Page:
No Child Left Behind: A Desktop Reference


Teaching of Traditional American History (II-C-4)



The Teaching American History program supports student achievement by improving teachers' knowledge, understanding, and appreciation of American history. According to the most recent statistics from the National Assessment of Educational Progress (NAEP) in U.S. history, only 17 percent of fourth-graders, 14 percent of eighth-graders, and 11 percent of 12th-graders scored proficient on the assessment; further, more than half of 12th graders did not reach the basic level. The Teaching American History program helps increase students' knowledge of history by providing funds to school districts to design, implement and demonstrate effective, research-based professional development programs. The program is predicated on the idea that students who know and appreciate American history will be well-prepared to understand and exercise their civic rights and responsibilities.


How It Works

This is a direct federal-to-local discretionary grant program that funds districts, in partnership with institutions with extensive content expertise in American history, to implement high-quality programs that enhance teachers' knowledge, understanding and appreciation of American history. Partnerships should develop and carry out programs that promote the teaching of American history as an academic subject separate from social studies.


Key Requirements

To be eligible, districts must partner with one or more of the following groups: an institution of higher education, a nonprofit history or humanities organization, a library, or a museum. At least one group must have content expertise in American history. Funds should be used to: (1) carry out activities that promote the teaching of American history as an academic subject separate from social studies, and (2) develop, implement and strengthen programs that improve the quality of instruction and the quality of professional development and teacher education activities with respect to American history.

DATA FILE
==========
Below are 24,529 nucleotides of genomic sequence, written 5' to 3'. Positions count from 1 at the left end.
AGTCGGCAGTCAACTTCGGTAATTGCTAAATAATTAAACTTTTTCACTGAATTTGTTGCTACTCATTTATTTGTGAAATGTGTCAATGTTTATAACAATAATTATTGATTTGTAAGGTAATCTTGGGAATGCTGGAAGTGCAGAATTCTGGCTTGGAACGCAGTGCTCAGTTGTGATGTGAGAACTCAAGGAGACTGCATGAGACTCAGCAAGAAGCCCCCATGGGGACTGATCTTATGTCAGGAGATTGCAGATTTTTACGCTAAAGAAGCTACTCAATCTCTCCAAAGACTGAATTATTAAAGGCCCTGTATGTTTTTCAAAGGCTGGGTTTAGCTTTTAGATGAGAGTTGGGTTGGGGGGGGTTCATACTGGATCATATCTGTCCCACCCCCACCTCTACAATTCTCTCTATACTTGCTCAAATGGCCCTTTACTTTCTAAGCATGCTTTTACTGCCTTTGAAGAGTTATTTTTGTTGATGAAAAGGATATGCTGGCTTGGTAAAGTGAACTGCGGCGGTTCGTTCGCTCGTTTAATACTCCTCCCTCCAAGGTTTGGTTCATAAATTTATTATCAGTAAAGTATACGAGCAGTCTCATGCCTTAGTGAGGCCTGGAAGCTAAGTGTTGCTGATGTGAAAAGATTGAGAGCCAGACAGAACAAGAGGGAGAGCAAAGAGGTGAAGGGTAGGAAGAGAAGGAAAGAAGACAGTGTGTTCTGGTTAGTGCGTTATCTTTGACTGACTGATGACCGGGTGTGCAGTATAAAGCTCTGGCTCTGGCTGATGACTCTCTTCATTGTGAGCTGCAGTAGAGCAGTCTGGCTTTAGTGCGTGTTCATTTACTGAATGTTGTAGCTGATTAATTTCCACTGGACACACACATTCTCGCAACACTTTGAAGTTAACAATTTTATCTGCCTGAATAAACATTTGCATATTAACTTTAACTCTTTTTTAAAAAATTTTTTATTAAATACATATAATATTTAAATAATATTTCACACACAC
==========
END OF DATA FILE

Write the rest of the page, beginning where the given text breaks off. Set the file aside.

How It Achieves Quality

Districts, working in partnership with groups that have content expertise in history, provide teachers with intensive content training in American history, as well as effective teaching strategies. Through these training activities, teachers gain a stronger understanding of the significant issues, episodes, individuals, and turning points in the history of the United States.


How Quality Is Measured

Grantees must submit annual evaluations to the U.S. Department of Education that demonstrate how their project improves the quality of instruction in American history.


Title II, Part C, Subpart 3 Title II, Part C, Subpart 5

This page last modified-October 28, 2002 (jer).

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